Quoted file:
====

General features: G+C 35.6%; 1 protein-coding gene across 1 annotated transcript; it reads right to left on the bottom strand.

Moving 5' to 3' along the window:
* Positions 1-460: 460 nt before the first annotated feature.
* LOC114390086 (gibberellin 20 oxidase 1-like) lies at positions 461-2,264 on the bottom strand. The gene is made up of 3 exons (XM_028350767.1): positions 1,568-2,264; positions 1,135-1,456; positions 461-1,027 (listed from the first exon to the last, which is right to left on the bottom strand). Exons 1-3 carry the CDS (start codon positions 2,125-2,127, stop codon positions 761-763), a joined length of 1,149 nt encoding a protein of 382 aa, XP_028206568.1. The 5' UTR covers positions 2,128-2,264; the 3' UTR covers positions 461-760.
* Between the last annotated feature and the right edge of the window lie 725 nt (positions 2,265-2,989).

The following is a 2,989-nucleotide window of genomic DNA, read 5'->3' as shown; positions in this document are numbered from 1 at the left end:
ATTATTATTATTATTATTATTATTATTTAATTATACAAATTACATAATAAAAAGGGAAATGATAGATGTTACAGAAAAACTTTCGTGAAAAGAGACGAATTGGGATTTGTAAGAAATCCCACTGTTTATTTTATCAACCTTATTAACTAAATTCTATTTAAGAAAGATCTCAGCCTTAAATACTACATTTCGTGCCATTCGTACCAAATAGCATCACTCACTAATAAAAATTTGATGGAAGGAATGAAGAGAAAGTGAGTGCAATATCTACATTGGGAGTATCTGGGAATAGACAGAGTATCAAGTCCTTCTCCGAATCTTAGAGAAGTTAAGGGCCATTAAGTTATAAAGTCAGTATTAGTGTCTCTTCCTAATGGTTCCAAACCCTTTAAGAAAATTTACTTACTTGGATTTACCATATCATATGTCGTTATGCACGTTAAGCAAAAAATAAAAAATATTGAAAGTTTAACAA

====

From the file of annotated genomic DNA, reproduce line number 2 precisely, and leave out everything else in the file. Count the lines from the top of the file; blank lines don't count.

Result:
Moving 5' to 3' along the window: